Neera Tanden (right) is the President and CEO of Center for American Progress and Center for American Progress Action Fund. She has also previously held positions at the U.S. Department of Health and Human Services and the Obama and Clinton administrations. She holds a bachelor of science from UCLA and a law degree from Yale University.
What made you want to go into public service?
I had a long standing interest in public policy — my mother particularly was interested a lot in public policy. I grew up in somewhat unusual circumstances in that my parents got divorced when i was at a pretty young age. my father left for a time and my mother never worked before, so we wound up on welfare. We had food stamps and lived in subsidized housing. My mother was always very conscious of how public policy decisions actually affect things, like whether people have subsidies or have opportunities to get out of poverty.
Within a few years she was able to get a job, and then about five years later she was able to buy her own house. Also, we went to really good public schools, so I feel like my experience is an example of why public policy decisions really have an impact on people’s lives. At first I wanted to be a Civil Rights lawyer because it’s another way to think about opportunity. But then I thought I would go into working in public policy and see how that shapes people.
How has your South Asian identity influenced your career and your politics?
When I started in Washington, now nearly 20 years ago — such a shocking statement — there were very few South Asians when I worked in the White House. Maybe a handful in the administration, but there were just not very many people.
I feel like being South Asian, you feel a little bit like an outsider too. I grew up in a town that was 95% white and I felt like a little bit of an outsider there. Being in and around my house was different than being in and around most people’s houses. I think being South Asian, you understand the cultural distance that exists for immigrants. The distance [that keeps you from] feeling like you are totally part and parcel of what it is to be whatever people would say is an everyday American. That helped me have empathy for people who are outside the norm of what we think successful Americans are. It has given me a broader understanding of what it means to be a minority, both a racial and religious minority.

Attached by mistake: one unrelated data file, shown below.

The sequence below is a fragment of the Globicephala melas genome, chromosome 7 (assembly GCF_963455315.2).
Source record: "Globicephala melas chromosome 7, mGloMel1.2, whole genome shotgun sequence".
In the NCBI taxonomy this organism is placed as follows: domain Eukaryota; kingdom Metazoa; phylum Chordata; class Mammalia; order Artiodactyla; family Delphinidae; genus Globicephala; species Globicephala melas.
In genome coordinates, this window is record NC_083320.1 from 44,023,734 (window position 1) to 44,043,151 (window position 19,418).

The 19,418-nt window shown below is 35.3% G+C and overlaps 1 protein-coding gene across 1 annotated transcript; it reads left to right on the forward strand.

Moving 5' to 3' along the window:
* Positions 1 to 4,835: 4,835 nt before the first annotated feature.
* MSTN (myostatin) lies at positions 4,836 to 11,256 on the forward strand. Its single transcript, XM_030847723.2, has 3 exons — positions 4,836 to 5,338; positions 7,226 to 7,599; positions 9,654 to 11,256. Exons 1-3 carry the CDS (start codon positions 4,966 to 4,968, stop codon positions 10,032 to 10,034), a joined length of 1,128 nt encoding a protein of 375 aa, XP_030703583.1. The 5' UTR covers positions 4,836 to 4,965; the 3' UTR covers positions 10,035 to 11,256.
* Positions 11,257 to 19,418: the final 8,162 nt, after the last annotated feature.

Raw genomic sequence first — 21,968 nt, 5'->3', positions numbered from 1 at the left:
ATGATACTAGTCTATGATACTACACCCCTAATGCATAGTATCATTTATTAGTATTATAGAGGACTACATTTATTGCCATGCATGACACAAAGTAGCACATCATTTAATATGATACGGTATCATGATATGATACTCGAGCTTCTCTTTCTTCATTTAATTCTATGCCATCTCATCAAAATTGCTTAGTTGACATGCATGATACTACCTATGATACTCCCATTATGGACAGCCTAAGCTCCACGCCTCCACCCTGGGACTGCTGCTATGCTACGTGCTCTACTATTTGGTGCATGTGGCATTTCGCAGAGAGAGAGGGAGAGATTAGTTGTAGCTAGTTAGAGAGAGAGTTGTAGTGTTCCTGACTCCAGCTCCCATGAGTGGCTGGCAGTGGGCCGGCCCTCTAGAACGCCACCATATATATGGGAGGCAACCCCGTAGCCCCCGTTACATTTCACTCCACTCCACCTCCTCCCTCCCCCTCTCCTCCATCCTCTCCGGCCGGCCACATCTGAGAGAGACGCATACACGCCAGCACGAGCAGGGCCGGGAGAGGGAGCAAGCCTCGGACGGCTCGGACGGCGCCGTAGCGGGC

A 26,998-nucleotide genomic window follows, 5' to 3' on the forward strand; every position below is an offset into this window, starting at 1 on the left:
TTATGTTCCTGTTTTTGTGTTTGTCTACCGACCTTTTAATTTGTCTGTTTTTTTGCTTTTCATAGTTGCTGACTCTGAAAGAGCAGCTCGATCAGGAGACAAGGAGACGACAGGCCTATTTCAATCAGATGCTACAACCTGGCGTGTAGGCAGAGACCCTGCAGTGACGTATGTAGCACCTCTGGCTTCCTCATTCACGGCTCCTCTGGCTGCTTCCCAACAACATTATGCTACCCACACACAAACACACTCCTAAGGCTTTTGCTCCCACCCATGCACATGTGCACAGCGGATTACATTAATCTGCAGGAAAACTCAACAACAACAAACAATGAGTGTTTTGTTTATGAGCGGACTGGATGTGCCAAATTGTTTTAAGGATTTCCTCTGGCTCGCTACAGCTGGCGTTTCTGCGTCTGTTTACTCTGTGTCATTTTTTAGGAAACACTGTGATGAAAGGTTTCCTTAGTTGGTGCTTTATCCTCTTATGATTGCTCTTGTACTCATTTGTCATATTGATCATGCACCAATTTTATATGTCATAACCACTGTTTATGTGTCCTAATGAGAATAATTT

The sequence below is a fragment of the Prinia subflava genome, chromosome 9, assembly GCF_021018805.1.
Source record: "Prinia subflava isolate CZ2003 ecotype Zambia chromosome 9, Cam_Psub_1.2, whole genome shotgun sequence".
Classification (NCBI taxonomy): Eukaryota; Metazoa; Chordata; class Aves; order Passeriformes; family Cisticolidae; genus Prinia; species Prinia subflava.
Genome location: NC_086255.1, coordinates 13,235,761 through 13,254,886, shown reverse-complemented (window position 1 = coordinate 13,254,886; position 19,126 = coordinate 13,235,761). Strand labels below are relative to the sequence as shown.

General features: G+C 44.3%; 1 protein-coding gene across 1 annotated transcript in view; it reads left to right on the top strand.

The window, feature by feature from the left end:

Who are your role models?
I was really lucky to work for Hillary Clinton for a long time, who is a phenomenal role model. I learned a lot about leadership from just watching her. There are also a lot of people in public life that I am a fan of. I love the commitment and the fight that Senator Warren brings to things.
What accomplishment are you most proud of?
I worked on the healthcare bill, and I am really proud of it. I don’t imagine that I’ll work on too many other things that have as much of an impact on so many people. And obviously now we are fighting tooth and nail to keep the law alive. My hope is that we will not only have had successfully passed the law, but successfully kept it as well. Healthcare is the one public policy area in which I have had the biggest impact on and I don’t think there’ll be a bigger one.
What’s one policy area you would hope to have the biggest impact on?
What I am most focused on right now is preserving as many progressive accomplishments as there are. I spend a fair amount of time trying to defeat the Trump administration agenda across the board, and I am hoping to be successful on that in a way that actually preserves protections for the most vulnerable Americans and ensures gains like the ACA. I also want to ensure that we have a tax code that doesn’t skew to the richest people. We have all these things that progressives have worked for — not just for 8 years, but 50 years — that must be preserved.
If you were to teach a college course, what would it be and why?
I loved philosophy. I don’t know if I could teach a philosophy class, but I would love to co-teach a philosophy class. I think there is a lot of ethical and moral dilemmas to public policy and how to do the most good for the most people. I think a class that combines policy with philosophy would be super interesting.
Neera Tanden: President of the Center for American Progress was originally published in Stories of Service: the South Asian Experience on Medium, where people are continuing the conversation by highlighting and responding to this story.